By Eric Pettifor
I was chatting with a friend about the high cost of textbooks, and he recalled a young woman of his acquaintance from his university days who made some extra cash by selling photocopies of textbooks. I didn’t ask how she did this. Did she hang around on campus wearing a big raincoat lined with illegal photocopies going “Psst, wanna buy the psych 240 text? Only $40, less than half what the bookstore is charging”? Or perhaps she had a table in a smoky corner of the campus drinking establishment and people would pass her an envelope of cash and the name of books to be copied.
We could do the story of Textbook Tammy as a movie in the film noir style. She is wanted in 20 states for copyright infringement, and is top of the FBI’s most wanted intellectual property infringement list. We could fit it to an appropriate formula, with lots of danger and exciting escapes from federal agents, but if we showed the photocopying at all, it would be in a montage that lasted less than a minute. That montage would represent hours and hours and hours of photocopying, and illustrate that Textbook Tammys have never been a real threat to the university textbook publishers. On a per hour basis, their operation simply wouldn’t be profitable enough to justify the extreme monotony of copying books on a flatbed copier or scanner.
Today, of course, duplicating books is a piece of cake for a large organization like Google, which can afford automated page turning scanners in the five figure range. But that sort of kit is out of Textbook Tammy’s range. Does this age of high tech wizardry have nothing to offer her and other villains seeking to make or save a few bucks off the ridiculous price of textbooks, perhaps in the process doing damage to the spines of the source texts? In the end is low tech print the best form of DRM — totally open, but a royal pain in the arse to reproduce?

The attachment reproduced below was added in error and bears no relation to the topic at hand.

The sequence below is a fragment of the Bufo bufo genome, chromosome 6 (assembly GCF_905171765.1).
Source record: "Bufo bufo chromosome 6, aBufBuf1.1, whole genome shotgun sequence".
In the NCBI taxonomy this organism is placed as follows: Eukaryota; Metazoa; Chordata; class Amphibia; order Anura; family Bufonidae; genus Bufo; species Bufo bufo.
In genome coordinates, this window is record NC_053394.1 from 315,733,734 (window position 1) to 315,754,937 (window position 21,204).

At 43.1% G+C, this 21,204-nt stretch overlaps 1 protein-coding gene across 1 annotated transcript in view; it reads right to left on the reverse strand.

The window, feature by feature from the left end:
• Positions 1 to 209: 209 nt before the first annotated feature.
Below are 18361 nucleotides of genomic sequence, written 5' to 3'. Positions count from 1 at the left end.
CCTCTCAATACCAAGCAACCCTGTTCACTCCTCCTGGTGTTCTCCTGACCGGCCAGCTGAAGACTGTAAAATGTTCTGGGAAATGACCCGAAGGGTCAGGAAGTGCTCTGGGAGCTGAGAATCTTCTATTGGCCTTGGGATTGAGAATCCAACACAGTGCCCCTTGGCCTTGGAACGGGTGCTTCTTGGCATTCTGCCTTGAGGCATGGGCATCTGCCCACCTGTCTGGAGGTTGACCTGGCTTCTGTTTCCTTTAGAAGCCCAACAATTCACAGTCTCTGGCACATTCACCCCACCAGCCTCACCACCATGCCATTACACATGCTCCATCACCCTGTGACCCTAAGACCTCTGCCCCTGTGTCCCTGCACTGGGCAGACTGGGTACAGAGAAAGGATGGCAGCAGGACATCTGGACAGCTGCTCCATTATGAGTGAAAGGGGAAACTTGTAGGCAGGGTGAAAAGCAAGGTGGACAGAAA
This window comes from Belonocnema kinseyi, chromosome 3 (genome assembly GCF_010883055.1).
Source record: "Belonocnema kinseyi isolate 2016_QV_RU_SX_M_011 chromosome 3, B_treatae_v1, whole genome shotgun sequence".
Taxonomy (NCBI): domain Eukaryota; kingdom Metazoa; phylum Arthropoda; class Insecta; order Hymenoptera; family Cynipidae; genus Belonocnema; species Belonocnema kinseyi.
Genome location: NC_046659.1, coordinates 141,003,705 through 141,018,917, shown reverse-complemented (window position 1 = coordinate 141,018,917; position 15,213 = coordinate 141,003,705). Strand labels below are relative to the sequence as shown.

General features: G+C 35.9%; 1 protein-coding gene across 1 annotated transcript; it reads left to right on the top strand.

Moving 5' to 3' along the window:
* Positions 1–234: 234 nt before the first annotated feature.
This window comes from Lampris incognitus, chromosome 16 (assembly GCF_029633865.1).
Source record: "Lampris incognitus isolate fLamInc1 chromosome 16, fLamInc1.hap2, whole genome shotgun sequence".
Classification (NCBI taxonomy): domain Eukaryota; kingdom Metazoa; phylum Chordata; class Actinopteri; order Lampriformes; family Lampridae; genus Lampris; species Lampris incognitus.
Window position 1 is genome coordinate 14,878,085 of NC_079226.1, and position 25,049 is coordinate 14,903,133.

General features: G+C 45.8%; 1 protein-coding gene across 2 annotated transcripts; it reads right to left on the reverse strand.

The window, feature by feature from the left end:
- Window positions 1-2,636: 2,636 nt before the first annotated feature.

Daniel Reetz to the rescue! Turns out you can make a book scanner from odds and ends and garbage you find lying around! Granted, it doesn’t automatically turn the pages for you, but something like this should be in every university library — so much better for books and journals than a flat bed copier or scanner.
DIY Book Scanner Introduction and Motivation from Daniel Reetz on Vimeo.
In making the plans available, Daniel appears to have started something of a movement, the hub of which appears to be the web site http://www.diybookscanner.org/. It has been apparent for some time now that digitized information “wants to be free,” but with this tech in the hands of legions of do-it-yourself types . . . well, let’s just say that if publishers are concerned about Google digitizing everything, their concern may be misplaced.
G-MAN #1: Damn it, Textbook Tammy’s given us the slip once again!
G-MAN #2: Don’t worry, she’ll show up again on some campus somewhere. She’s a bad penny.
[Shot of Textbook Tammy driving on the highway in her little MG convertible, cigarette hanging out of her mouth. ]
G-MAN #1 (voice over): I don’t know if it even matters anymore. With this crazy new technology, what if other kids get the same idea?
G-MAN #2 (voice over): My god, a whole generation of Textbook Tammys!
[Shot from behind of Tammy’s MG driving down the highway into the sunset.]